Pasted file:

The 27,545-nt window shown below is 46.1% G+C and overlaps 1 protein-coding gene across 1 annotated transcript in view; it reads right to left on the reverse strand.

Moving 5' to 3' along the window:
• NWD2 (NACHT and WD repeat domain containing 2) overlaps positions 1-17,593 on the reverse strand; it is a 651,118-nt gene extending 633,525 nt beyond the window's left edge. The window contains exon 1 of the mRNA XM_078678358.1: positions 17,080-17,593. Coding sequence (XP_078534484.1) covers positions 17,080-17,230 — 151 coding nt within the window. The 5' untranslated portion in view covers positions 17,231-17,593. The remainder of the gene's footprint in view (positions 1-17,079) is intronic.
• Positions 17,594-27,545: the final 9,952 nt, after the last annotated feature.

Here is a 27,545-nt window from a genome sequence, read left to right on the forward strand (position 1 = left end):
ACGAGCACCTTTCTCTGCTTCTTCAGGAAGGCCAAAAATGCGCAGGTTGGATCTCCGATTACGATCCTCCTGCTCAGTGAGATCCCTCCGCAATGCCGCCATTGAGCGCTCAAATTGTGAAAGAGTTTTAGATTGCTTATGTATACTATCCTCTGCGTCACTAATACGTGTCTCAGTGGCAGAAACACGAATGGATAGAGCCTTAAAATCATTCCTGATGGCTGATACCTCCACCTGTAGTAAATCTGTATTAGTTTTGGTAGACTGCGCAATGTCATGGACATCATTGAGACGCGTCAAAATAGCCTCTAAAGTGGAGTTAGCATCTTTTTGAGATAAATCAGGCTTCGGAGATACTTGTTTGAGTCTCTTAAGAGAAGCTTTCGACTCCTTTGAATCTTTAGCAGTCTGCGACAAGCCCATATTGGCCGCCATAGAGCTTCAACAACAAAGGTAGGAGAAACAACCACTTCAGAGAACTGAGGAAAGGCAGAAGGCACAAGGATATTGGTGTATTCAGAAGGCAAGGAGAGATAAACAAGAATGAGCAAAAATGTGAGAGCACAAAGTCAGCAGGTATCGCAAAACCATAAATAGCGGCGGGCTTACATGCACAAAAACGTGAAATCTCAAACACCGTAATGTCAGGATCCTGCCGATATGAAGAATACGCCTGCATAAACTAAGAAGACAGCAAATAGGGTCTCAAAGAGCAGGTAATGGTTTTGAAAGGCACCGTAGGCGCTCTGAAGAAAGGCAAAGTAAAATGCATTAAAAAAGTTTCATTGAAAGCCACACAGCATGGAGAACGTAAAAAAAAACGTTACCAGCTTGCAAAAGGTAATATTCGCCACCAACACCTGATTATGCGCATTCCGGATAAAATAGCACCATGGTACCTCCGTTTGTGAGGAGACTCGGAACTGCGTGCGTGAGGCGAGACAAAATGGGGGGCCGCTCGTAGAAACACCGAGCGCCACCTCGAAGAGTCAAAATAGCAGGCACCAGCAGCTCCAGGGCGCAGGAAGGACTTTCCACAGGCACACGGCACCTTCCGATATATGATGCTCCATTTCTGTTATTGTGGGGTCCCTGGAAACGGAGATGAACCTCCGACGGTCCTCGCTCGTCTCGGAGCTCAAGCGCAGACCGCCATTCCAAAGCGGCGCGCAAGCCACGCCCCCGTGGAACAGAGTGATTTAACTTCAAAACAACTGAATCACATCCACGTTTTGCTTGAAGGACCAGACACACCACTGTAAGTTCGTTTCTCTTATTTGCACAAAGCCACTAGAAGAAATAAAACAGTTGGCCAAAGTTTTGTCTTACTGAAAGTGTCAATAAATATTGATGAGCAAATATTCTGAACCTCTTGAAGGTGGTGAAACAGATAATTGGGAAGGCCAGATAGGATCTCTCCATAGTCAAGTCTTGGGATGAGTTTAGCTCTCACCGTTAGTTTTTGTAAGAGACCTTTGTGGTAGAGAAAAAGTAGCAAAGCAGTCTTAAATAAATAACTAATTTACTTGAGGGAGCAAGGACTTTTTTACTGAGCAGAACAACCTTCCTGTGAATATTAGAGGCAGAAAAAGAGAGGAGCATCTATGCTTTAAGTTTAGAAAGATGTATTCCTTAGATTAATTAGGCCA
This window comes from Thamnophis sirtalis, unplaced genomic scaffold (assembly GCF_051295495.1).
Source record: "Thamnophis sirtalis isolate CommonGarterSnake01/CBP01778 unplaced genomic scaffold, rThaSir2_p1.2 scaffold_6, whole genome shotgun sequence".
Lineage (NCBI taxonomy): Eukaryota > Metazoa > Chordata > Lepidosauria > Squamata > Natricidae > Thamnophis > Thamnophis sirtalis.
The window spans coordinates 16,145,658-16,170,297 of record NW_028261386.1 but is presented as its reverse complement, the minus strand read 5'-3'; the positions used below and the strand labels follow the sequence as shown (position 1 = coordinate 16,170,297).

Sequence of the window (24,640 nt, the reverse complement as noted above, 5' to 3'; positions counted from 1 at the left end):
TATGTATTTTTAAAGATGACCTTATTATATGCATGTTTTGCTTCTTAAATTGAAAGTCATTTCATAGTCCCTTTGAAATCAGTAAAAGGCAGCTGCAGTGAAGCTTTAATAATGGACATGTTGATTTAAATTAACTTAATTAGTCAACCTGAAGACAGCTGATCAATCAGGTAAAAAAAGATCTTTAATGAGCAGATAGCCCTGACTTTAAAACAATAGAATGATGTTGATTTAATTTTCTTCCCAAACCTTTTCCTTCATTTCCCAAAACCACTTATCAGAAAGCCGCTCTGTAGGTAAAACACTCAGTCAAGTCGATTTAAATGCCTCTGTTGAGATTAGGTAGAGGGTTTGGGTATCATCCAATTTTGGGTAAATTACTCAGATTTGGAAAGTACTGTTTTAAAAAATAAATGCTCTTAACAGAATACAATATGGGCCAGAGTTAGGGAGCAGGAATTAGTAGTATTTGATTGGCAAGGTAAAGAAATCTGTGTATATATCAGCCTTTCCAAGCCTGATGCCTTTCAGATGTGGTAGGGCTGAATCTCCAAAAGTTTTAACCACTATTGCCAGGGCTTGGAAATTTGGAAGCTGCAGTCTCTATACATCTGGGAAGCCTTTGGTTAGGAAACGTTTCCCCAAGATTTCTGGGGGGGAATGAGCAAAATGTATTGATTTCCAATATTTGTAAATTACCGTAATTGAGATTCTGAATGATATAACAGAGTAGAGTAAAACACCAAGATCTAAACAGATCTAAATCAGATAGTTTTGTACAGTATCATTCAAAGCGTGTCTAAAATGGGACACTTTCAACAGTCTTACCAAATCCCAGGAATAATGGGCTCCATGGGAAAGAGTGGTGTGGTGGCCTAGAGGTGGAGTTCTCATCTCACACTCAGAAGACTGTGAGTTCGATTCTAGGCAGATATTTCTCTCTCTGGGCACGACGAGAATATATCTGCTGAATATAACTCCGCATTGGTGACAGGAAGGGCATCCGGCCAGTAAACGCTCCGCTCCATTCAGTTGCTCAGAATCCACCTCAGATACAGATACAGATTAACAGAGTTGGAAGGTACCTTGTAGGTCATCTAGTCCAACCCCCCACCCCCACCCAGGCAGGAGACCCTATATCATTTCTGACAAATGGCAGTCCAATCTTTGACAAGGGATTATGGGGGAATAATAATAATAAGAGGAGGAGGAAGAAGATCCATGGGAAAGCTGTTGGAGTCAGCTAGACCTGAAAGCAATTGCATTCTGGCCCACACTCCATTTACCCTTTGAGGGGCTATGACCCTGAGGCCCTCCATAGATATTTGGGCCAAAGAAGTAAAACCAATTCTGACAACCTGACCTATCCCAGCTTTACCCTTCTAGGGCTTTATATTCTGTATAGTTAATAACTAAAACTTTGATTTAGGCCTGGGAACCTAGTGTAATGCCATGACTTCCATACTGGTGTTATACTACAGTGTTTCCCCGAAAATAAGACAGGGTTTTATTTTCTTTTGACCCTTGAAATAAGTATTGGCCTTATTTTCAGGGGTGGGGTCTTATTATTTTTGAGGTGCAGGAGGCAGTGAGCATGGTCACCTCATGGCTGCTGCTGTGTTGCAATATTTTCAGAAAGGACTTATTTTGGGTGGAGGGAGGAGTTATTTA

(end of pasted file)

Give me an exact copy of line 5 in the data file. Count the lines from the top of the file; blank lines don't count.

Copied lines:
Here is a 27,545-nt window from a genome sequence, read left to right on the forward strand (position 1 = left end):